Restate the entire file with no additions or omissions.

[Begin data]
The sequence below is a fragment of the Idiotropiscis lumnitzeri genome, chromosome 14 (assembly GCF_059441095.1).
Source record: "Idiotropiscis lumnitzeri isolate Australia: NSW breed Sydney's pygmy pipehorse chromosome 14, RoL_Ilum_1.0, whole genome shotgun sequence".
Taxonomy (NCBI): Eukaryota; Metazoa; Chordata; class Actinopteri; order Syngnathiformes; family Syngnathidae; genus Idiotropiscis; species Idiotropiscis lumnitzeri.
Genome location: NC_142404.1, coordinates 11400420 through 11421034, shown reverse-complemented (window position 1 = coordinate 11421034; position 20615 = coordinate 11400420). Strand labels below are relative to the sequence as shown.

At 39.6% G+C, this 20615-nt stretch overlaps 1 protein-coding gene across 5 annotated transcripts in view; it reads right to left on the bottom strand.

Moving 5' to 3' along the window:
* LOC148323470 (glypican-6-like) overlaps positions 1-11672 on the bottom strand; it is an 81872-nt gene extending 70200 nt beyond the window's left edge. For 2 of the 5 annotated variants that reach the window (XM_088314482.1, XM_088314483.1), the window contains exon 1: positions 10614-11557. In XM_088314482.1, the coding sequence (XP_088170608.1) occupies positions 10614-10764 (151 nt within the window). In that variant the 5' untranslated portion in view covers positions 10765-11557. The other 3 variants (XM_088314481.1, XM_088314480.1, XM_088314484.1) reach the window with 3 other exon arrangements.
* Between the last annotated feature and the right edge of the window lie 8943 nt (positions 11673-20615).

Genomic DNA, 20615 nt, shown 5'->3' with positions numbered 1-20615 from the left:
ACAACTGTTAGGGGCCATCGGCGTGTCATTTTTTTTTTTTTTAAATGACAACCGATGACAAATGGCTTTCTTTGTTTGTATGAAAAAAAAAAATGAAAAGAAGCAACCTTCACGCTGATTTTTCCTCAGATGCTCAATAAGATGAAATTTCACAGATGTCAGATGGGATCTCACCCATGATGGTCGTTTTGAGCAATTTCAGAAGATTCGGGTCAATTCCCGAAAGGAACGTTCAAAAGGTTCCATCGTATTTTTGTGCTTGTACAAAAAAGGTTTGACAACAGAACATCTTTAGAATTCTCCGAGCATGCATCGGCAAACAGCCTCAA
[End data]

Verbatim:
The sequence below is a fragment of the Idiotropiscis lumnitzeri genome, chromosome 14 (assembly GCF_059441095.1).
Source record: "Idiotropiscis lumnitzeri isolate Australia: NSW breed Sydney's pygmy pipehorse chromosome 14, RoL_Ilum_1.0, whole genome shotgun sequence".
Taxonomy (NCBI): Eukaryota; Metazoa; Chordata; class Actinopteri; order Syngnathiformes; family Syngnathidae; genus Idiotropiscis; species Idiotropiscis lumnitzeri.
Genome location: NC_142404.1, coordinates 11400420 through 11421034, shown reverse-complemented (window position 1 = coordinate 11421034; position 20615 = coordinate 11400420). Strand labels below are relative to the sequence as shown.

At 39.6% G+C, this 20615-nt stretch overlaps 1 protein-coding gene across 5 annotated transcripts in view; it reads right to left on the bottom strand.

Moving 5' to 3' along the window:
* LOC148323470 (glypican-6-like) overlaps positions 1-11672 on the bottom strand; it is an 81872-nt gene extending 70200 nt beyond the window's left edge. For 2 of the 5 annotated variants that reach the window (XM_088314482.1, XM_088314483.1), the window contains exon 1: positions 10614-11557. In XM_088314482.1, the coding sequence (XP_088170608.1) occupies positions 10614-10764 (151 nt within the window). In that variant the 5' untranslated portion in view covers positions 10765-11557. The other 3 variants (XM_088314481.1, XM_088314480.1, XM_088314484.1) reach the window with 3 other exon arrangements.
* Between the last annotated feature and the right edge of the window lie 8943 nt (positions 11673-20615).

Genomic DNA, 20615 nt, shown 5'->3' with positions numbered 1-20615 from the left:
ACAACTGTTAGGGGCCATCGGCGTGTCATTTTTTTTTTTTTTAAATGACAACCGATGACAAATGGCTTTCTTTGTTTGTATGAAAAAAAAAAATGAAAAGAAGCAACCTTCACGCTGATTTTTCCTCAGATGCTCAATAAGATGAAATTTCACAGATGTCAGATGGGATCTCACCCATGATGGTCGTTTTGAGCAATTTCAGAAGATTCGGGTCAATTCCCGAAAGGAACGTTCAAAAGGTTCCATCGTATTTTTGTGCTTGTACAAAAAAGGTTTGACAACAGAACATCTTTAGAATTCTCCGAGCATGCATCGGCAAACAGCCTCAA